Ireland joins 11 EU states seeking discussion of euro-area budget
Franco-German plan to reform euro zone faces growing opposition
German chancellor Angela Merkel greets French president Emmanuel Macron on Tuesday during German-French government consultations near Gransee in Germany. Photograph: Michele Tantussi/Getty Images
The Republic has joined 11 other euro-zone countries in signing a joint email urging a wide-ranging discussion among European Union leaders next week on monetary union reform and specifically the idea of a euro-area budget.
Following some concern at the eurogroup finance ministers’ meeting in Luxembourg that an ambitious Franco-German paper produced on Tuesday might be limiting and defining the summit agenda too narrowly, Dutch finance minister Wopke Hoekstra drafted an email to the president of the eurogroup, Mário Centeno, signed by 11 other states including Ireland, that emphasised the “wide diversity” of views on the issues raised.
Most of the 12 are part of the informal alliance of what has become known as the “Hanseatic League”, a grouping of mainly Nordic fiscally more conservative states with which Ireland has become aligned.
The joint communication – not a formal “letter”, Irish sources stressed – was not to be seen as a warning shot against Franco-German euro-budget or fiscal capacity proposals, but an attempt to assist Mr Centeno in preparing his summary of the meeting ahead of next week’s leaders’ summit.
The email warned that a number of countries viewed the proposals as raising “moral-hazard risks” and issues about “fiscal neutrality”. But, although elements of the Franco-German proposals, such as the idea of paying for such a fund in part out of national contributions but also from new Europe-wide taxes on digital profits and financial transactions, are strongly opposed in Dublin, Irish sources insisted Minister for Finance Pascal Donohue was not committed to all of the ideas in the Dutch email.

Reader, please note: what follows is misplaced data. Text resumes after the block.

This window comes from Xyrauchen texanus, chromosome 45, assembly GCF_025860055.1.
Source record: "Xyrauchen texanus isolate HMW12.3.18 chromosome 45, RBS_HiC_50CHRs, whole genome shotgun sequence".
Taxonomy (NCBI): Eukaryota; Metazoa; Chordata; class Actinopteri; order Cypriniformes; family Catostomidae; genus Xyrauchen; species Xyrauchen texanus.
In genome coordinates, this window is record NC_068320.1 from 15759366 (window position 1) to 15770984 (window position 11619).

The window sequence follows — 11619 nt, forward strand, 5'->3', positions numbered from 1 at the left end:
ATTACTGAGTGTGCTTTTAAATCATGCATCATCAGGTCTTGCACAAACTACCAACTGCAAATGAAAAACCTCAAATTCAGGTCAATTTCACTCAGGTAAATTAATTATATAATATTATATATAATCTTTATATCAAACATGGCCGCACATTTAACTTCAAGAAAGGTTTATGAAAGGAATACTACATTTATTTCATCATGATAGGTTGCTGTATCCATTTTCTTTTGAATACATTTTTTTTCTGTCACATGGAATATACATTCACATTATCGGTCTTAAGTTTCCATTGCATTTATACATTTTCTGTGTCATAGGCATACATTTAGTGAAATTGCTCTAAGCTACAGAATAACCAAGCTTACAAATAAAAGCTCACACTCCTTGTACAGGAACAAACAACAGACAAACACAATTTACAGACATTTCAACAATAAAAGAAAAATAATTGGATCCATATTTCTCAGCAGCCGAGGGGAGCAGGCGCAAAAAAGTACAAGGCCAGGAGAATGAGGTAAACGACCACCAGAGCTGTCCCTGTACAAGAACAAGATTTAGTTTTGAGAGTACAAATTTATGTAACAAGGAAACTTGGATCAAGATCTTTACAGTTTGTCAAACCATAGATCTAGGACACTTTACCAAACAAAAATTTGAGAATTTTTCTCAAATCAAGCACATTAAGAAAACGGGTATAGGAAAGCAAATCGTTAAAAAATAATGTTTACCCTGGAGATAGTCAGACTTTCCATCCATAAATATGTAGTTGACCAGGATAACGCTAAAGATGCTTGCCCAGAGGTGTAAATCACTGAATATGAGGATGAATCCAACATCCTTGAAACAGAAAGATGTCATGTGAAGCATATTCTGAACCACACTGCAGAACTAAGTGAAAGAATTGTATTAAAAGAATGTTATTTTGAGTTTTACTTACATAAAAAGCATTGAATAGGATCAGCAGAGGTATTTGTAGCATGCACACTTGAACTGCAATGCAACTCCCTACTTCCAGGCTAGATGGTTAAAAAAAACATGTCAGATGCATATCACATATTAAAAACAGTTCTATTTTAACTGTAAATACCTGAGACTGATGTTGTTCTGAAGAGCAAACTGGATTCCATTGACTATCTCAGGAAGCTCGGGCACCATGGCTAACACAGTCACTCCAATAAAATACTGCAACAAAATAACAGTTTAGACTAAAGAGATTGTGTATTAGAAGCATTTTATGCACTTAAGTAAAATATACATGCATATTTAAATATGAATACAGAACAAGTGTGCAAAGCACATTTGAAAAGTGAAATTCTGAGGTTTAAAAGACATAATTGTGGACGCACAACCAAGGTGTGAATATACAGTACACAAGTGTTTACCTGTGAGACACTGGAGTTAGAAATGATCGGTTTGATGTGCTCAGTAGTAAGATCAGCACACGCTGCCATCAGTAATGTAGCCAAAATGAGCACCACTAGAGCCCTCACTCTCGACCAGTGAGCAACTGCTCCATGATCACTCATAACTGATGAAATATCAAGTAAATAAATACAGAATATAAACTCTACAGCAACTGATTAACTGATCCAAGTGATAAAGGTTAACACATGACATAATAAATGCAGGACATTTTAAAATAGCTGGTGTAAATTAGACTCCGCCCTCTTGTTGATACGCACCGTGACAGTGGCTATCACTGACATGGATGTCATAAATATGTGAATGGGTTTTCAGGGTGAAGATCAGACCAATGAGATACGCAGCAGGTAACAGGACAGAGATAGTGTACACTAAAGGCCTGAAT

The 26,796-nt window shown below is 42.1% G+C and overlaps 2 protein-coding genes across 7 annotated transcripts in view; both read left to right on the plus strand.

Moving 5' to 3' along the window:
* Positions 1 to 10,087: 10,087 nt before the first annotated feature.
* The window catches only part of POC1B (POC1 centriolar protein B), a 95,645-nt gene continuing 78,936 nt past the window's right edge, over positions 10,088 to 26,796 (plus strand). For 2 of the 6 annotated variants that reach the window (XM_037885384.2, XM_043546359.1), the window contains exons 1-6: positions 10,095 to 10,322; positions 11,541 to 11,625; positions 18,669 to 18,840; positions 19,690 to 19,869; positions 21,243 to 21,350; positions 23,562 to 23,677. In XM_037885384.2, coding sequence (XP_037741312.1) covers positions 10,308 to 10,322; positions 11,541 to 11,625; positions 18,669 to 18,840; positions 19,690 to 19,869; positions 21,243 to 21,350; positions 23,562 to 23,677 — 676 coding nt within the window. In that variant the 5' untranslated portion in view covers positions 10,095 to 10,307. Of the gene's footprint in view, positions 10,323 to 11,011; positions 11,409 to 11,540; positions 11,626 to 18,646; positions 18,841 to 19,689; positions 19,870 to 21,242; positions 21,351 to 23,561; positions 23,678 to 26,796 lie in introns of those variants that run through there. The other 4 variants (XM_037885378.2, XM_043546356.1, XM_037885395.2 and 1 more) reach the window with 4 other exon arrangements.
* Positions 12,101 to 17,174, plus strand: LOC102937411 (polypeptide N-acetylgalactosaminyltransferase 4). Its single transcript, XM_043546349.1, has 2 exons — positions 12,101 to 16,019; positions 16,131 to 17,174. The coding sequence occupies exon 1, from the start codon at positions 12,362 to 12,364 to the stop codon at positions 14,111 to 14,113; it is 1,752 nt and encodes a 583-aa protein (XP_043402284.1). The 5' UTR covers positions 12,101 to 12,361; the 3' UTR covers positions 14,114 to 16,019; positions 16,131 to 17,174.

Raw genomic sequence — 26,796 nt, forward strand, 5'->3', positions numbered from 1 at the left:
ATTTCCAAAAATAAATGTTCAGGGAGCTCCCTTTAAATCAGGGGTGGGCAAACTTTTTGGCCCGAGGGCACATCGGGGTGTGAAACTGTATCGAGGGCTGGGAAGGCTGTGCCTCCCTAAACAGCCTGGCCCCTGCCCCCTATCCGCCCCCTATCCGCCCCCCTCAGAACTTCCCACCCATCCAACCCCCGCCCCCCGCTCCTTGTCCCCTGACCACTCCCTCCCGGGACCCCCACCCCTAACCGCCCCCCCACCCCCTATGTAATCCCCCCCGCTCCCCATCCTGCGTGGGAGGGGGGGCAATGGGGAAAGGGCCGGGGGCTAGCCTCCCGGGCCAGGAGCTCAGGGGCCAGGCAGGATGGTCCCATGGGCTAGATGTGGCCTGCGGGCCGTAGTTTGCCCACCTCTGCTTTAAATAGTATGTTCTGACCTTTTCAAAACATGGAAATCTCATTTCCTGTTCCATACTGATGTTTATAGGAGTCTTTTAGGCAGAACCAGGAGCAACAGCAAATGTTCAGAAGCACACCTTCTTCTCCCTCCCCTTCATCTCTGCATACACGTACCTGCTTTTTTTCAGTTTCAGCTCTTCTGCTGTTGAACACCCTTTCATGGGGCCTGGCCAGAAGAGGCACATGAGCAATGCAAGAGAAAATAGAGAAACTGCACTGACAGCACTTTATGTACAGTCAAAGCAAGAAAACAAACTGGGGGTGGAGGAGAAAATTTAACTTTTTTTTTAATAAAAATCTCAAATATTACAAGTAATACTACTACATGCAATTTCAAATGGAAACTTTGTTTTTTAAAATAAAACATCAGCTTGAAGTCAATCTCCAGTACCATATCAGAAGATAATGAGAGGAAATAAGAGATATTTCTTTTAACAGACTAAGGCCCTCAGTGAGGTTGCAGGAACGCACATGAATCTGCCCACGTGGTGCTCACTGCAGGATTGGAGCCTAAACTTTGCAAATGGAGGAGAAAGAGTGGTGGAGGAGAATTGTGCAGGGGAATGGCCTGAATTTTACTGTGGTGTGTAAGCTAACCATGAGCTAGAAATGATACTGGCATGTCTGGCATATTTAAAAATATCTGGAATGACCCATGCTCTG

The Minister, sources suggested, is interested in the idea, supported by much of mainstream economics, that monetary union needs a fiscal capacity to help balance economic cycles. But the Government is understood to share the Berlin view that such a fund should be limited in scope and not be a means of transferring wealth from rich countries to poorer ones.
But “there was clearly no consensus on starting to explore options” at Thursday’s meeting, Mr Hoekstra wrote, adding there was also no agreement to start exploring the use of a financial transactions tax to finance it.
Observers say, however, that such reservations still leave wide space for discussions on options such as the common unemployment insurance fund suggestion in the Franco-German paper, or a rainy-day fund suggested by the International Monetary Fund (IMF).
The IMF, for example, has gone to considerable lengths to fashion its proposal more as an insurance fund than a common investment pool – its payouts would be strictly conditional on states observing strict budget rules and then replenishing any cash withdrawals. Nobody else would be subsidising misbehaviour, it insists.
The discussions on completing monetary union at next week’s summit will only begin to broach the euro-budget issue, but there is an expectation that leaders will be able to make significantly more progress around a broad consensus on beefing up the union’s crisis management vehicle, the European Stability Mechanism, and using it as a backstop against massive bank defaults.